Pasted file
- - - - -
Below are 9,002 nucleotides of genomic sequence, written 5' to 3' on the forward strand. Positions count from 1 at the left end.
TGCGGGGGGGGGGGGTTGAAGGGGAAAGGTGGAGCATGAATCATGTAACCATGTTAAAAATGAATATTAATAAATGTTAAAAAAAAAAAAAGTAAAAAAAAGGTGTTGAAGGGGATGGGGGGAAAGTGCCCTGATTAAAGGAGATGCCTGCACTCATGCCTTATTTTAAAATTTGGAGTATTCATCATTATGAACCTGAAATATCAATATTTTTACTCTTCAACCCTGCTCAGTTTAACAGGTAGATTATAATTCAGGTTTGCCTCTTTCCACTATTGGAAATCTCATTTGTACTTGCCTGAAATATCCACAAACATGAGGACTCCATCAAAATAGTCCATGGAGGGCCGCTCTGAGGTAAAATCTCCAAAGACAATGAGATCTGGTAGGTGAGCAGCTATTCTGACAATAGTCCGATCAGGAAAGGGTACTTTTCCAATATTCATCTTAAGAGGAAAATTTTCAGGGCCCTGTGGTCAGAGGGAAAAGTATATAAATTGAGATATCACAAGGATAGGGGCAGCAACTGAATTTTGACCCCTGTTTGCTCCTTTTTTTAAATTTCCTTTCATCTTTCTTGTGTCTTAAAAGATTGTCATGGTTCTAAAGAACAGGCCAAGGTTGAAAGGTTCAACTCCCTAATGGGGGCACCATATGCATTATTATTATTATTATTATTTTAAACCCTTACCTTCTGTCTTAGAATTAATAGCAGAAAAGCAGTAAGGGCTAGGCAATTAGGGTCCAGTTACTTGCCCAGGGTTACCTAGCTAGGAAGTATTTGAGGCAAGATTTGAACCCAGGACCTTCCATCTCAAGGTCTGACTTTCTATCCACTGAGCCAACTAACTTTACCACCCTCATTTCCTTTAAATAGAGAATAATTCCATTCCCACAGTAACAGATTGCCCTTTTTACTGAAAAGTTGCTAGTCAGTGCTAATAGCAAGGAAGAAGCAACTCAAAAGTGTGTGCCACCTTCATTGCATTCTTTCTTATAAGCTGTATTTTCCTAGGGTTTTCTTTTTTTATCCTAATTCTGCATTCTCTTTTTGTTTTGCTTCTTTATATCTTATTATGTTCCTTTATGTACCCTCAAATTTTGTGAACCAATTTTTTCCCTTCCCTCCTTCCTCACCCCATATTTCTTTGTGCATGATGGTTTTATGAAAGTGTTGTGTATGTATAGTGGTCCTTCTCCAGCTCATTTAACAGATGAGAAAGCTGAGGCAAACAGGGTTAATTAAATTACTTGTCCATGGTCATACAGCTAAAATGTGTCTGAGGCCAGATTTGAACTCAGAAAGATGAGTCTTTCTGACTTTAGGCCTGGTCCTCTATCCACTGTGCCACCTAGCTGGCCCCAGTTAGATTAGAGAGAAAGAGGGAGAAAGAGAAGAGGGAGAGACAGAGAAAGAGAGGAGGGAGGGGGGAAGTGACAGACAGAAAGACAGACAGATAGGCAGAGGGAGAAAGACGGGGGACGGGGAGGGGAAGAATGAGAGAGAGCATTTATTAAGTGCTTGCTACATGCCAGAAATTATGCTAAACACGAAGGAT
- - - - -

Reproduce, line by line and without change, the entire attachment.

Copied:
Below are 9,002 nucleotides of genomic sequence, written 5' to 3' on the forward strand. Positions count from 1 at the left end.
TGCGGGGGGGGGGGGTTGAAGGGGAAAGGTGGAGCATGAATCATGTAACCATGTTAAAAATGAATATTAATAAATGTTAAAAAAAAAAAAAGTAAAAAAAAGGTGTTGAAGGGGATGGGGGGAAAGTGCCCTGATTAAAGGAGATGCCTGCACTCATGCCTTATTTTAAAATTTGGAGTATTCATCATTATGAACCTGAAATATCAATATTTTTACTCTTCAACCCTGCTCAGTTTAACAGGTAGATTATAATTCAGGTTTGCCTCTTTCCACTATTGGAAATCTCATTTGTACTTGCCTGAAATATCCACAAACATGAGGACTCCATCAAAATAGTCCATGGAGGGCCGCTCTGAGGTAAAATCTCCAAAGACAATGAGATCTGGTAGGTGAGCAGCTATTCTGACAATAGTCCGATCAGGAAAGGGTACTTTTCCAATATTCATCTTAAGAGGAAAATTTTCAGGGCCCTGTGGTCAGAGGGAAAAGTATATAAATTGAGATATCACAAGGATAGGGGCAGCAACTGAATTTTGACCCCTGTTTGCTCCTTTTTTTAAATTTCCTTTCATCTTTCTTGTGTCTTAAAAGATTGTCATGGTTCTAAAGAACAGGCCAAGGTTGAAAGGTTCAACTCCCTAATGGGGGCACCATATGCATTATTATTATTATTATTATTTTAAACCCTTACCTTCTGTCTTAGAATTAATAGCAGAAAAGCAGTAAGGGCTAGGCAATTAGGGTCCAGTTACTTGCCCAGGGTTACCTAGCTAGGAAGTATTTGAGGCAAGATTTGAACCCAGGACCTTCCATCTCAAGGTCTGACTTTCTATCCACTGAGCCAACTAACTTTACCACCCTCATTTCCTTTAAATAGAGAATAATTCCATTCCCACAGTAACAGATTGCCCTTTTTACTGAAAAGTTGCTAGTCAGTGCTAATAGCAAGGAAGAAGCAACTCAAAAGTGTGTGCCACCTTCATTGCATTCTTTCTTATAAGCTGTATTTTCCTAGGGTTTTCTTTTTTTATCCTAATTCTGCATTCTCTTTTTGTTTTGCTTCTTTATATCTTATTATGTTCCTTTATGTACCCTCAAATTTTGTGAACCAATTTTTTCCCTTCCCTCCTTCCTCACCCCATATTTCTTTGTGCATGATGGTTTTATGAAAGTGTTGTGTATGTATAGTGGTCCTTCTCCAGCTCATTTAACAGATGAGAAAGCTGAGGCAAACAGGGTTAATTAAATTACTTGTCCATGGTCATACAGCTAAAATGTGTCTGAGGCCAGATTTGAACTCAGAAAGATGAGTCTTTCTGACTTTAGGCCTGGTCCTCTATCCACTGTGCCACCTAGCTGGCCCCAGTTAGATTAGAGAGAAAGAGGGAGAAAGAGAAGAGGGAGAGACAGAGAAAGAGAGGAGGGAGGGGGGAAGTGACAGACAGAAAGACAGACAGATAGGCAGAGGGAGAAAGACGGGGGACGGGGAGGGGAAGAATGAGAGAGAGCATTTATTAAGTGCTTGCTACATGCCAGAAATTATGCTAAACACGAAGGAT